British Columbia Mine Reclamation Symposium

Johnny Mountain Mine reclamation : unraveling the BC permitting process Chaplin, Jessy 2019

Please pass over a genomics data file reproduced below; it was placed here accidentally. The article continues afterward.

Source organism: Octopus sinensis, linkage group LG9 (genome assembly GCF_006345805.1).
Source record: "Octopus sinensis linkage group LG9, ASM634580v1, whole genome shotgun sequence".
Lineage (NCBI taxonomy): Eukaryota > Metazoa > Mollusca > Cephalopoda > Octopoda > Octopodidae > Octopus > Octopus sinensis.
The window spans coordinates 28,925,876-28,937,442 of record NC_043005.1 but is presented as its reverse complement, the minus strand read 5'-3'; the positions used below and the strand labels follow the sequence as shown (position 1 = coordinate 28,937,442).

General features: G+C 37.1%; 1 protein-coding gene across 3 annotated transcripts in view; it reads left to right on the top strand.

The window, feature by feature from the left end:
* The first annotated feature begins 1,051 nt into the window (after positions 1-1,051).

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JOHNNY MOUNTAIN MINE RECLAMATION: UNRAVELING THE  BC PERMITTING PROCESS   Jessy Chaplin, MSc., RPBio., P.Ag.  Seabridge Gold Inc.,  1235 Main Street, PO Box 2536 Smithers, British Columbia V0J 2N0  ABSTRACT Seabridge Gold Inc., is a Canadian based resource exploration company that purchased SnipGold Corp., to acquire 29,436 hectares (294 km²) of exploration potential in British Columbia’s “Golden Triangle”. The closed Johnny Mountain Gold Mine, constructed and operated from 1988-1993, is an existing Iskut Project liability, which the new owners are addressing. The mine history includes intermittent site closure activities. Current liabilities include historic landfill, mill building and mine openings. With the company purchase, the existing reclamation liability associated with the former Johnny Mountain Mine was inherited by the new owner. The immediate goal was to determine if Johnny Mountain Mine was in compliance with regulations concurrent with executing the 1999 closure and reclamation program to mitigate impacts of historical mining activity. Reviews concluded with recommendations to address outstanding non-compliance items and multiple office and field activities were planned and completed to bring the project into regulatory compliance. Three examples are used to describe the process. First, upgrading the Landfill was a critical path item in the schedule. This included implementing new 2016 BC landfill criteria into the design, addressing: a non-compliance order and amending the historic permit to allow deposition of inert waste. The second example describes how the Tailings Storage Facility (TSF) was brought into compliance with the 2016 updates to the Mines Act and Health, Safety & Reclamation Code for Mines in BC (Code) for tailings storage facilities. The third example was to scrutinize the site and investigate existing site infrastructure to determine if existing mine conditions were in compliance with the Mines Act and Code regulations. Keywords: SnipGold Corp., Seabridge Gold Inc., golden triangle, regulatory compliance, landfill update, Tailings Storage Facility, permits.   INTRODUCTION Seabridge Gold is a Canadian based resource exploration company. The company has 100 percent ownership of the Iskut Project and KSM Mining ULC, holder of the KSM Project in Northwest British Columbia, located within BC’s famous “Golden Triangle” and Tahltan traditional territory. In June 2016, Seabridge Gold purchased SnipGold Corp. to acquire the Iskut Project for the exploration potential. The Iskut Property consists of a contiguous block of 100 BC Mineral Claims, 2 Mineral Leases and 13 Crown Grants covering 29,436 hectares (294 km²). The Iskut Project area also includes the former operated Johnny Mountain Mine (JMM), the subject of this presentation, and the existing Bronson Slope deposit with measured mineral resources of 84,000 tonnes containing 1.14 million oz. of gold, 280.1 million lb. of copper and 6.10 million oz. of silver (Seabridge Gold Inc, 2018). The JMM was an underground gold mine and milling operation that operated from November 1988 to August 1990 and then from September to November 1993 when operations were stopped (Yeager, 2001). The facilities included eight underground openings, a mill building, a tailings storage facility, an air strip, a fuel tank farm, several ancillary buildings, waste rock piles, a landfill, a 10 km road from the Bronson Slope area situated adjacent to the Iskut River, a septic bed and a few other minor components. The milling process comprised conventional grinding and gravity separation (initially included a cyanide leach process which was stopped early on). JMM has been closed since 1993, and reclamation activities took place sporadically on the site from 1999 to 2015. In 2016 Seabridge Gold Inc. acquired SnipGold Corp. and their associated properties, including outstanding reclamation liabilities, and commenced reclamation activities.   REGULATORY CONTEXT Mining and exploration activities in BC are primarily governed by the Mines Act, and the Health, Safety and Reclamation Code for Mines in British Columbia (HRSC) (BC MEM, 2017).  The Ministry of Energy, Mines and Petroleum Resources (MEMPR) manages the responsible exploration and development of mining activities on provincial lands in British Columbia. The 2019/20 – 2021/22 Service Plan (BC MEMPR, 2019), states that the purpose of MEMPR is to facilitate a thriving, safe, environmentally responsible and competitive mining sector in order to create good jobs and economic growth in communities across the province ( Tenure of exploration sites in the form of mineral claims or leases is established under the Mineral Tenures Act (MTA). The Mines Act is the principal legislation under which activities on a mine site are approved. Additional provincial and federal legislative acts and regulations interact with the Mines Act authorizations for various environmental approvals. Two of the primary acts are the Environmental Management Act (EMA), enacted through the Ministry of Environment & Climate Change Strategy (ENV) and the Water Sustainability Act (WSA) enacted through the Ministry of Forests, Lands, Natural Resource Operations and Rural Development (FLNRORD). EMA regulates the discharge of wastes to land (solid waste), air (emissions) and water (effluent).  The WSA regulates the protection and use, storage and diversion of surface water and groundwater. Other legislation in BC that may issues authorizations to support mining include: clearing of and marketing of timber (Forests Act), archaeological assessments (Heritage Conservation Act), construction of access roads (Forest Practices & Range Act) and tenuring of Crown surface land (Land Act).  Under the federal Fisheries Act, Fisheries and Oceans Canada issues authorizations for all industrial projects that involve construction within fish and fish habitats, most commonly access road bridges or stream crossings, and sets environmental effects monitoring (EEM) for mining projects that discharge prescribed amounts of effluent into fish habitat. Mines are also subject to the Metal and Diamond Mine Effluent Regulation (MDMER) under the Fisheries Act for discharges to water. In British Columbia, if a company holds a Mines Act Permit for approved mineral production, the company carries permit liability for the cleanup of the mine, and they are considered Responsible Persons, as defined under EMA. The company, SnipGold Corp. holds both a Mines Act and two EMA Permits, therefore, the liability for the historic mine discussed in this paper is held by the company. MEMPR establishes a financial security amount that the company is legally required to post until all reclamation liabilities have been fulfilled. SITE DESCRIPTION Seabridge Gold Inc. is a Canadian based resource exploration company. The company has 100 percent ownership of the Iskut Project and KSM Mining ULC, holder of the KSM Project in Northwest British Columbia, located within BC’s “Golden Triangle”. In June 2016, Seabridge Gold purchased the company SnipGold Corp. to acquire the Iskut Project for the exploration potential. The Iskut Property consists of a contiguous block of 100 BC Mineral Claims, 2 Mineral Leases and 13 Crown Grants covering 29,436 hectares (294 km²). The Iskut Project area also includes the former operated Johnny Mountain Mine and the existing Bronson Slope deposit containing measured mineral resources of 84,000 tonnes containing 1.14 million oz. of gold, 280.1 million lb. of copper and 6.10 million oz. of silver (Seabridge Gold Inc., 2018). With Seabridge’s purchase of SnipGold Corp., the existing reclamation liability associated with the former JMM was inherited. The immediate goal was to determine if JMM was in compliance with regulations prior to planning the reclamation program required to mitigate impacts of historical mining activity. Currently there are three provincial permits associated with the site:  1. Mines Act Reclamation Permit M-178, dated 17 June 1988 and amended 07 July 2004; 2. Environmental Management Act Permit PE-8415, dated 06 June 1990 and amended 11 May 2000; and  3. Environmental Management Act Permit PR-7927, dated 29 March 1989, amended 14 July 1999 and 02 August 2011 and May 31, 2018 to include upgrades to the main landfill.  The overall goal as described in the reclamation plan for JMM is to return disturbed lands and anthropogenic landforms to their original land use and capability of alpine tundra wildlife habitat (Yeager and Woznow 1999). Returning the area to its original land use will be accomplished by meeting the following objectives, as outlined in the Closure Plan for the Johnny Mountain Gold Mine, Reclamation Permit No. M-178 (Yeager and Woznow 1999): o develop a closure scenario that prevents potential impacts to surface and groundwater resources; o restore the natural appearance of the area after mining ceases through the re-contouring and re-vegetation of disturbed lands and anthropogenic landforms; o ensure that disturbances and re-developed landforms are stable from a long-term geotechnical and geochemical perspective; o re-vegetate the site through the development of self-sustaining natural succession processes; and o develop landforms and vegetative cover that provide a stable and productive wildlife habitat for resident and transient species utilizing the area. SnipGold follows the cycle of continuous improvement Plan-Do-Check-Act – to ensure that reclamation activities undertaken are fit for purpose, achieve the goals set, logically sequenced and fiscally responsible.  EXAMPLE 1: LANDFILL COMPLIANT Issues After the JMM closure in 1993, Skyline Gold Corporation (previous owner of the JMM site) conducted intermittent reclamation activities, notably in 2007, where many of the onsite buildings were demolished, burned and buried.  The resultant waste was buried at non-permitted sites at the mine and prompted the British Columbia Ministry of Environment (ENV) to issue an Official Warning Letter to Skyline regarding the “unauthorized burning and burial of waste” (BC MOE, 2008). Skyline was required to retain a qualified professional to oversee an environmental investigation of the burial sites and develop a remediation program.  BGC Engineering Inc. (BGC) was retained by Skyline on June 27, 2008 to address the ENV letter dated June 11, 2008 regarding unauthorized burning and burial. During the dates of August 27 to 31, 2008, BGC conducted an onsite investigation to address the ENV requirements of bringing the site into compliance with the EMA and its associated legislation. They reported that the landfill contents consisted of laundry appliances, metal cladding, plywood, ductwork and other debris that would be associated with the demolition of mobile shelters as were used in the mine camp(BGC Engineering Inc., 2008).The BGC onsite investigation found that the burial sites were not in compliance with the requirements of the 1993 BC Landfill Criteria for Municipal Solid Waste (First Edition) due to unsuitable cover material, lack of vegetated cover, presence of groundwater intersecting the buried waste materials, unsuitable base material, and no surface contouring (BGC, 2008). The Landfill was constructed in 1994 and is located on the west side of the tailings storage facility, near the northern dyke abutment (372446E, 6278477N), as shown in Figure 1. This site was intended to hold all inert solid waste materials resulting from the reclamation onsite (Greenwood, 2015). Subsequent to the 2008 BGC investigation, Sperling Hansen Associates (SHA) was commissioned by Skyline to complete a site investigation in 2011 to review options to develop a potential new landfill and consolidating the unauthorized burial sites (Sperling Hansen, 2012). This work was not completed. In mid-2017, SnipGold retained WOOD Environment & Infrastructure (WOOD) (formerly Amec Foster Wheeler) to support an application to amend the existing EMA Permit PR-7927, for the JMM landfill. They described the Main Landfill as contained within a natural depression in the hillside on the west side of the tailings pond. At the time of the initial inspection, SnipGold observed that the landfill contained inert solid refuse, however, much was uncovered (i.e., without a cover of soil or other material).  Permit Amendments SnipGold was required to amend permits for the JMM site to bring it up to current requirements. Key issues during the permit amendment phase included:  o The guidance document entitled “Landfill Criteria for Municipal Solid Waste (Second Edition)” published by the BC ENV in June 2016, was developed to outline Ministry expectations and best management practices for siting, design, construction, operation and closure of municipal solid waste (MSW) landfills (BC ENV, 2016). SnipGold Corp. was directed to follow this guidance, even though the document is neither directly applicable to industrial landfills, nor applicable for a reclamation site where the landfill will receive only inert solid waste for three years and then close permanently.  o Secondly, EMA Permit PR-07927 was amended on August 2, 2011, removing Section 1.1 Authorized Discharges - Inert Solid Waste Disposal, thus prohibiting deposition of inert solid waste into the JMM landfill. While SnipGold Corp. was applying to update the existing landfill design, it was required to apply to amend the landfill permit to once again accept inert solid waste.  o Thirdly, the landfill required immediate remediation work in 2017, to bring it into compliance to:  • meet Section 2.3 of the permit which required refuse to be compacted and cover material to be applied at least once per month while in use; and • bring the Landfill into compliance with the 2007 Official Warning Letter requiring excavation and re-burial into the landfill the contents of two unauthorized disposal [burial] sites at JMM (MOE, 2008). Key tasks in WOOD’s 2017 mandate were to design a landfill to meet current Ministry of Environment and Climate Change Strategy (MECCS) requirements and to provide a Technical Assessment Report summarizing the environmental effects of historic and proposed waste disposal activities at the JMM (WOOD, 2018). Additionally, Landfill Design, Operation and Closure Plans, including a site-specific erosion and sediment control plan was required for the Application (WOOD, 2019). An environmental monitoring plan (EMP) was developed by WOOD for the Landfill including annual groundwater level monitoring, measurement of field parameters, and collection of groundwater samples from down gradient groundwater monitoring wells (WOOD, 2019). 2018 Activities  In January 2018, ENV was contacted and the permitting process was begun. After a scan of the Technical Assessment Report, Regional ENV staff required SnipGold to officially apply to amend the sections of the PR-07927 which were out of compliance. Application was made March 21, 2018. Engagement with the Tahltan Central Government included capacity funding for the review, coordinated site visits and independent review of technical documents. A series of comment and responses with ENV ensued. A new ENV reviewer was assigned to the file mid-review. An amended permit was issued May 31, 2018, in time for the 2018 field season.  The landfill is located at 560 37’ 59.4” N, 1310 04’ 45.2” W, at an elevation of 1,100 meters above sea level (masl), on the west side of the existing JMM Tailings Storage Facility (TSF) and has been designed to encompass the original landfill location. Summer is a short period when JMM is snow-free, starting in mid-June to early July and the site is generally snow-free during the months of July and August. 2018 field season activities at the Main Landfill endorsed by ENV to bring the site conditions into compliance included completing improvements to the landfill foundation, construction of berms and ditches, and removal of ponded water. Demolition activities and disposal of waste in the Main Landfill are planned for the 2018, 2019, and 2020 field seasons. Operational cover soil will be added to the demolition waste as it is landfilled to reduce large void spaces and the surface will be graded to prevent ponding of surface water.   Figure 1. Johnny Mountain Mine Landfill Upgrade, showing Phase 1 and cells 1 and 2 which were constructed during the 2018 field season. North is the top of the photo.   Figure 2.  Landfill Phase 1. Gravel placed in Cell 1 to construct base levelling course (July 7, 2018). Figure 3. Landfill Phase 1. Heavy equipment levelling base course (July 9, 2019).  In 2018, landfill upgrades consisted of the following: Cells 1 and 2 of the landfill were constructed, filled, and covered with a temporary landfill cover, and runoff was directed to the tailings pond (Figures 2 & 3). Relocation of materials to the upgraded landfill included the materials from unauthorized Disposal Site #1 and #2, old septic tanks, and material from general site cleanup.  o Disposal Site #1 located south of the Mill Building included 690 m3 of materials consisting of the burned remains of the Chalet building, steel piping, steel trailer frames, concrete footings, steel cladding, beams, piping, and mattress springs.  o Disposal Site #2 – located north of historic tank farm, now the site for in situ hydrocarbon remediation, included 1,000 m3 of materials consisting of steel pipe, cables angle iron, storage hoppers, concrete mixing drum, old equipment and parts and numerous 20 lb propane tanks, insulation and PVC piping. o Demolition waste from Portal 12 (generated in 2017) was removed to the upgraded Landfill. In addition to the waste describe above, an estimated 1295 m3 of inert solid waste was removed from other areas of JMM, resulting in an estimated 2,985 m3 total waste placed in the Landfill in 2018 (Figure 4). All waste placed within the JMM Landfill during the 2018 reclamation season complied with Ministry of Environment - EMA Permit PR-7927 (Inert Solid Waste Disposal). Contractor NorthWest Response & Environmental Consulting (NW Response) and the SnipGold Corp. Field Supervisors monitored activities continuously to ensure that no hazardous waste or hydrocarbons were placed within the JMM Landfill during the 2018 season (NW Response, 2018). Operational soil/till material will be added to the demolition waste as it is landfilled to reduce large void spaces and the surface will be graded annually to prevent ponding of surface water. Additional demolition activities and disposal of waste in the Main Landfill are planned for the 2019 and 2020 field seasons. Following disposal of waste in 2018, a temporary landfill cover consisting of mineral soils, free of boulders and organic material, was placed over all waste material to a minimum depth of 300 mm. This material was placed and compacted to ensure that precipitation and overland surface water will flow towards the Landfill perimeter catchment ditches and then to the Tailings Storage Facility (Figure 5). The final landfill cover system is designed to meet or exceed the 2016 Landfill Criteria requirements for a hydraulic barrier cover system. The proposed design includes a composite hydraulic barrier consisting of a 40 -mil linear low-density polyethylene (LLDPE) in direct/intimate contact with a Geosynthetic Clay Liner (GCL) (Wood, 2018). These types of composite liner systems essentially block all precipitation from entering the waste when installed correctly, and if the system is adequately protected during placement of overlying cover materials. Soil covering the liner will protect the LLDPE liner from ultraviolet (UV) degradation and facilitate a vegetative cover to meet JMM reclamation objectives. This type of composite cover system is expected to have a service life far more than several 100 years and is unlikely to be adversely affected by climate change (WOOD, 2018). The final cover is also designed to manage surface runoff and minimize any associated erosion. Precipitation landing on the cover will flow via gravity to the perimeter ditches which will discharge to existing drainages that lead to Sky Creek and Johnny Creek. Since this water is not in direct contact with wastes, it can safely be discharged to the environment.   Figure 4. 2018 Compliance activity, heavy equipment covering historic landfill waste as per requirements in Section 2.3 Landfill Operation, of PR-7927. The condition states that Permittee shall compact the refuse and apply cover material at least once per month while in use.  Figure 5. Final 2018 landfill Phase 1 completed. Landfill surface with a minimum 300 mm cover over waste material. Landfill Next Steps The Main Landfill area is approximately 2.6 ha. The area was historically biogeoclimatic unit Mountain Hemlock moist maritime subzone leeward variant (MHmm2p), and site series Alpine Heather Meadows (HM) with a minor amount of Sedge Meadows (SS). The area around the landfill consists of old borrow sites which include exposed soil and naturally re vegetated areas. As part of the reclamation and closure of the site, the main landfill be permanently closed to store the inert solid waste in perpetuity. It will be capped with growth medium and re vegetated. Planned species include Partridgefoot, pink and white mountain-heather, crowberry, green alder and willow species (RTEC, 2018).  Figure 6. Johnny Mountain, with airstrip, tailings pond and mill building at the base of the slope. In the foreground, Bronson Slope deposit. Quartz Rise, a focus area for exploration activities, is to the left, along the slope rising above the tailings pond, to the top of Johnny Glacier. This airstrip is deactivated; access is only by helicopter or by fixed wing to the Bronson Airstrip, 10 km away.  EXAMPLE 2 SnipGold, with the assistance of various contractors, coordinated the completion of both a Dam Safety Review and Inspection on the TSF, changing the Engineer of Record and updating the paperwork and the facility to bring the facility into compliance with the 2017 updates to the Mines Act and Code for tailings storage facilities (BC MEMPR, 2016). Fortunately, historical records for the JMM TSF were maintained up to date by the previous owners, and the original Engineer of Record was available for interviews (Figure 7). The TSF itself is small, located in northwest BC (56°37’45’’N and 131°04’20’’W) at about elevation 1100 masl, between the Craig and Iskut rivers on an alpine plateau on the northwest flank of Johnny Mountain.    Figure 7. Tailings Storage Facility Schematic Johnny Mountain Mine, Skyline Gold Corporation, 2001 reproduced in the Dam Safety Inspection Report (KCB, 2018). The TSF comprises a wet cover tailings storage facility, constructed in 1987 and 1988, and covers approximately 11.5 ha, with an approximately 10 ha pond (Figure 8). It includes a closure spillway, seepage ponds and perimeter collection ditches (KCB, 2018). The TSF is a truncated ring dyke of four embankments of compacted glacial till with a sand and gravel under-drain, downstream slope ranging from 2.5H:1V to 1.9H:1V, upstream slopes of about 1.5H:1V and minimum crest El. 1097.6 m. The compacted till dykes were built on natural ground that formed an impoundment around a mountain lake or “tarn”. The embankments are between 3 m and 9.9 m high, with a nominal 5 m crest width (ranges from 4.7 m to 11 m) (Tosney, 2014). The Northwest and Southwest dams abut against the JMM landfill situated on high ground on the west side of the TSF (KCB, 2017).    Figure 8 View to north of JMM plateau, with TSF and Mill Building in foreground.  Historical records  In August 2014, a letter was sent out to all TSF owners in British Columbia, from the Ministry of Energy, Mines and Petroleum Resources Chief Inspector’s Office, directing all companies to provide information on their Tailings Storage Facilities (TSF), following the Mt. Polley tailings dam failure (MEM, 2014). Tasks included conducting a Dam Safety Inspection (DSI) and submitting the report by December 1, 2014. Secondly, the DSI Report was to be reviewed by an Independent, Qualified third party Professional Engineer, from a firm that had not been associated previously with the TSF. A dam consequence classification review was to be included in the third party review. SnipGold submitted a 2014 DSI, by the December 1, 2014 deadline. However, because the submissions lacked other details, MEMPR declared the work “incomplete” in another letter containing further Orders (MEMPR, 2015). Therefore, the DSI 2014 recommendations are carried forward into this report.  In the 2014 DSI, JRT Geotechnical classified the JMM TSF dam as a 'Low' consequence facility, according to the Canadian Dam Association (CDA) 'Dam Safety Guidelines' (CDA, 2013), (Tosney, 2014). The classification of ‘Low’ has not changed since the cessation of mining operations in 1990. In 2014, the following geotechnical recommendations were made: 1. As indicated in Section 3.2, it is recommended that localized cracks identified at various locations along the dam crest and the interior slope be specifically observed and monitored using photo comparison techniques, to determine if the crack propagation is significantly progressive, and if rehabilitation work is warranted in the future. In-filling of these cracks with sand or an equivalent is recommended but not urgently required. 2. As indicated in Section 4.2, given that the quantity of functioning piezometers has decreased since construction, and the reliability of others is questionable, JRT recommends the installation of approximately four (4) replacement piezometers to assist with ongoing performance monitoring. 3. As indicated in Section 4.3, given the uncertainties regarding the reliability of the current weirs, JRT recommends the installation of four (4) robust / permanent weirs at locations similar to those currently installed, to facilitate more consistent and repeatable weir flow measurements in the future. Compliance Reports Outstanding Upon acquiring the company in mid-2016, the new owners of SnipGold Corp. were responsible to complete the following tasks to bring the TSF into compliance:  • Summarize the Recommendations of the DSI and the Independent Third Party Review of the DSI in a letter, including commitments to complete the recommended work and providing a schedule for completion of the recommended works; • Prepare and submit an Emergency Preparedness & Response Plan (EPRP); • Prepare and submit a Dam Break Inundation Study; and • Test the EPRP consistent with the Canadian Dam Association, Dam Safety Guidelines (CDA Guidelines), prepare a report and submit it. • Commit to schedule and complete the recommendations for repairs and maintenance on the TSF as required by the Chief Inspector’s Orders in 2014 (MEM, 2014). Compliance Actions Completed 2016-2018 To bring the TSF into compliance with current standards, SnipGold Corp. organized the following:  • Contracted Klohn Crippen-Berger engineer Neil K. Hemrajani Singh, P.Eng., as the new Engineer of Record for JMM TSF; • As part of a changeover of the Engineer of Record (EOR), submitted a 2016 Dam Safety Review (DSR) as a replacement for a DSI for the year 2016. The Dam Safety Review was also due – it is a requirement every five years in the Code Part 10.5.4 - and it would provide a systematic review of the TSF for the new EOR. The 2016 DSR was submitted on March 30, 2017; • Plan, develop and install a maintenance and instrumentation update program at the TSF to bring the existing instrumentation to 2017 Code requirements as per the BC MEMPR Guidance Document Health, Safety and Reclamation Code for Mines in British Columbia Version 1.0 Updated July 2016 (BC MEMPR, 2016); • Scheduled the EOR to conduct a site inspection in August 2017 to conduct an Annual Dam Safety Inspection (DSI) as per 10.5.3 and 10.5.4 of the Code, to be submitted before March 31, 2018; and • Committed to submitting a working version of an Operations, Maintenance and Surveillance (OMS) Manual as per 10.5.2 of the Code by March 31, 2018.  Field Activities Completed 2016-2018 KCB was contracted by SnipGold to provide a field supervisor to supervise the recommended TSF repair tasks during the 2017 construction season. Tahltech (Geotech Drilling) was contracted by SnipGold to perform all drilling requirements for the installation of the piezometers using a sonic drill. Tahltan Nation Development Corp. was contracted by SnipGold to supply operators and labors as required during the piezometer installation using sonic drilling and TSF repairs. Rescan Tahltan Environmental Consultants (RTEC) was contracted by SnipGold to carry out the hydrology measurements at the TSF seepage collection ponds and to construct and instrument the weirs (RTEC, 2017). The 2018 works resulted in: • repair of stress cracks on the TSF embankment dam surfaces and erosion repairs to the upstream face of the TSF, due to wave action (Figure 9); • installation of five (5) Vibrating Wire Piezometers (VWP), complete with data loggers (Figure 10); • install robust weirs downslope of the TSF for seepage collection and measurement; and • General housekeeping details identified in the DSI.   Figure 9 shows the TSF embankment, with repaired crest and upstream slopes.  Figure 10 shows the TSF embankment with installed replacement piezometers (KCB, 2017).   General Housekeeping on the TSF, as recommended in the 2014 DSI included: • Removal of a materials storage “sea can” and P&H hoist crane from the TSF embankment; • Removal of old 45gallon drums and electrical cable from within the embankment; • Removal of woody debris and vegetation from the TSF permanent spillway (2017); • Removal and grouting of old piping inside the TSF (2017); and • Removal of small “islands” of tailings which were above the normal pond elevation (2018); The recommendations for physical works on the TSF from the 2014 JMM DSI were completed between 2016 and 2018. The activities included completing the three recommendations for TSF repairs. The site was inspected by MEMPR Geotechnical Inspectors on July 13, 2017 (MEMPR, 2017). SnipGold Corp. understands that it is currently in compliance and has met all the outstanding requirements to maintain the TSF in compliance with the Mines Act and Code. There has been no response from MEMPR since the 2017 Geotechnical Inspection Report, to the submission of JMM TSF related documents.  EXAMPLE 3  SnipGold Corp. investigated the remaining Johnny Mountain Mine site infrastructure to determine if existing mine conditions were in compliance with the Mines Act and Code (BC MEMPR, 2017). A Ministry of Energy Mines and Petroleum Resources (MEMPR) site inspection was conducted on July 13, 2017 by Dr. Paul Hughes accompanied by Doug Flynn Senior Mines Inspector, MEMPR and Carey deHoog, Operations Manager of MEMPR Smithers, accompanied by representatives from SnipGold Corp.  On July 21, 2017, SnipGold Corp. received the Report of Geotechnical Inspector, Dr. Paul Hughes, P.Eng., on the Inspection of Johnny Mountain Mine, Permit No. M-178. 1. Standing Order: Per Section 6.1.1 (1), Johnny Mountain shall not enter the underground workings for the purpose of exploration without a report prepared by a Qualified Person on the stability of the underground working and portals for the intended work. Underground exploration cannot occur without approval of the Mine Inspector.  SnipGold responded with a letter of commitment to adhere to the Order. In addition to this Order, the Mines Act and Code Part 10.6.4 states that underground openings shall be sealed to keep secure and to prevent inadvertent access. Actions to achieve this goal in 2016 and 2017 included reviewing historic records and plans to identify openings, site investigations to locate openings, and temporarily blocking known openings with soil and wood (Portals at Levels 10, 11 and 12), while allowing groundwater to drain freely. 2018 activities included removing portal structures and filling the openings with local materials. Figure 11 shows the removal of the Level 10 portal structure in preparation for re-sloping using local materials. For vertical shafts, the openings were permanently sealed with thick layers of expanding foam and covered with local materials (Golders Associates, 2019). Regulatory compliance in this example was achieved by following the Code, and keeping the Regional Mines Office and Tahltan Central Government informed on proposed and completed reclamation activities. The Mines Act permit for Johnny Mountain Mine did not require amendments, as the planned activities followed the approved 1999 Closure Plan. SnipGold experienced challenges with MEMPR and MECCS in achieving SnipGold’s goal of regulatory compliance at JMM. As a closed mine, many regulators were unfamiliar with the Project history, so substantial time was/is spent introducing and explaining the JMM Project to reviewers. SnipGold’s Applications were/are frequently considered “low priority” and “low risk”, leading to delays in Application reviews and almost indifference to the outcomes from the regulatory agencies. Between 2014 and 2019, there is an increased focus on process maps (flowcharts and checklists), with little regard to the quality or efficacy of Application contents.    Figure 11: 2018 photo of the remaining demolition at the Level 10 Portal, directly upslope of the Mill Building.  SUMMARY Three examples were used to describe the process of bringing Johnny Mountain Gold Mine into regulatory compliance. All planned activities were communicated to MEMPR and Tahltan Central Government through annual update meetings, site visits and reclamation reports. SnipGold’s efforts to bring JMM into regulatory compliance occurred in parallel with several MEMPR and MECCS important changes in policies, standards, criteria and guidance. Close communication with MEMPR and MECCS allowed the owners to navigate the requirements successfully, as both parties were committed to a satisfactory outcome. The Landfill Upgrade is a critical path item in the overall site reclamation plan and schedule. Quantifying the existing status and potential risks at the Tailings Storage Facility (TSF) are ongoing efforts. Each year, SnipGold gains site knowledge and scrutinizes the site to ensure existing mine conditions are in compliance with permits, the Mines Act and Code regulations now and into the future.  REFERENCES AMEC Foster Wheeler. 2017. 2017 Project Execution Plan Johnny Mountain Mine Reclamation. Prepared for SnipGold Corp. May 2017.  AMEC Foster Wheeler. 2017b. Johnny Mountain Mine Reclamation Project Site Investigation Report. Prepared for SnipGold Corp. November 2017.  BC Ministry of Energy and Mines, 2015. Letter to SnipGold Corporation, Re: Review of Submission in Response to Chief Inspector’s Orders Issued August 18, 2014. Prepared by Ministry of Energy and Mines, 2 p. BC Ministry of Energy, Mines and Petroleum Resources. 2016. (BC MEMPR, 2016). Health, Safety and Reclamation Code for Mines in British Columbia. Ministry of Energy, Mines and Petroleum Resources 361p. BC Ministry of Energy, Mines and Petroleum Resources. 2019. (BC MEMPR, 2019). Ministry of Energy, Mines and Petroleum Resources 2019/20 – 2020/21 Service Plan, BC Ministry of Energy and Mines. 2014. Letter to SnipGold Corp. Notification of Chief Inspector’s Orders Tailings Dams – Independent Review of Dam Safety and Consequence Classification. Prepared by BC Energy and Mines, 2 p. BC Ministry of Environment, 2008. Letter to Skyline Gold Corporation. Official Warning – Unauthorized Burning and Burial of Waste. Prepared by the BC Ministry of Environment, June 11, 2008, 5 p. BC Ministry of Environment, 2016. Landfill Criteria for Municipal Solid Waste (Second Edition). Prepared by the BC Ministry of Environment, June 2016, 76 p. BC Ministry of Environment,1993. Ministry of Environment Landfill Criteria for Municipal Solid Waste” (“Criteria”) First Edition, 1993. BGC Engineering Inc. 2008. Johnny Mountain Mine Site Environmental Assessment: 2007 Burning and Burial Areas. October 2008.162 p. Canadian Dam Association (CDA, 2013). Dam Safety Guidelines 2007 (Revised 2013)”. Golder Associates Ltd, 2019, SnipGold Johnny Mountain Mine Construction Completion Report- Vent Raises Closure Plug Construction. Prepared on behalf of SnipGold Corp.199p Greenwood Environmental, 2016. Johnny Mountain Mine Annual Reclamation Report 2015. March 2016. Prepared for SnipGold Corp., prepared by Greenwood Environmental Inc. 285 p. KCB, 2017. 2016 SnipGold Corporation Johnny Mountain Mine Tailings Storage Facility 2016 Dam Safety Review. Prepared for Snip Gold Corp. by Klohn Crippen Berger.115p KCB, 2018. Johnny Mountain Mine Tailings Storage Facility 2017 Dam Safety Inspection Report, prepared by Klohn Crippen Berger, prepared for SnipGold Corp., 141p  KCB. 2018a. Johnny Mountain Mine. Tailings Storage Facility Dam Breach Analysis and Consequence Classification Update. Prepared for Snip Gold Corporation by Klohn Crippen Berger.  NW Response. 2018. 2018 Summary Report Johnny Mountain Mine Reclamation Project: Removal and Transfer of Waste Materials from Burial Sites #1 and #2. Prepared for SnipGold Corp. by NorthWest Response Ltd: Smithers, British Columbia, 119p. RTEC. 2018a. Iskut Project: Annual Reclamation Report for 2017: Mines Act Permit Number M178. Prepared for SnipGold Corp. by RTEC: Vancouver, British Columbia. RTEC. 2018b. Iskut Project: 2018 Johnny Mountain Re-Vegetation Plan. Prepared for SnipGold Corp. by RTEC: Vancouver, British Columbia. RTEC. 2018c. Iskut Project: 2018 Johnny Mountain Tailings Pond and Portal Hydrologic Monitoring Summary. Prepared for SnipGold Corp. by RTEC: Vancouver, British Columbia. Seabridge Gold, 2018, Seabridge Gold-Finding Gold Annual Report,, 52p SnipGold. 2019. Johnny Mountain Mine Reclamation: 2019 Project Execution Plan. Prepared by SnipGold Corporation. Sperling Hansen 2012. Johnny Mountain Landfill Preliminary Design Report. Prepared for SnipGold Corp. June 2012. 37 p. Tosney, J.R. 2009. 2009 Johnny Mountain Tailings Storage Facility Dam Safety Inspection. Prepared by JRT Geoengineering. Wood. 2018. Johnny Mountain Mine Reclamation Project Main Landfill Technical Assessment Report (VE52655) 31 January 2018. Prepared on behalf of SnipGold Corp. 96 p. Wood. 2019. Post Construction Report - 2018 Main Landfill Upgrades Johnny Mountain Mine Reclamation Project British Columbia. Rev.0. Prepared on behalf of SnipGold Corp. Wood, 2019. Johnny Mountain Mine Reclamation Project 2018 Supplementary Site Investigation Report. Prepared for SnipGold Corp. January 2019, 1104p Woznow D.P. and D.A. Yeager. 1999. Closure Plan for The Johnny Mountain Gold Mine, Reclamation Permit No. M-178. International Skyline Gold Corporation, October 13, 1999. 120 p. Yeager, D.A. 2001. Annual Reclamation Report for 2000, Johnny Mountain Property, Reclamation Permit No M-178. Skyline Gold Corporation, July 23, 2001.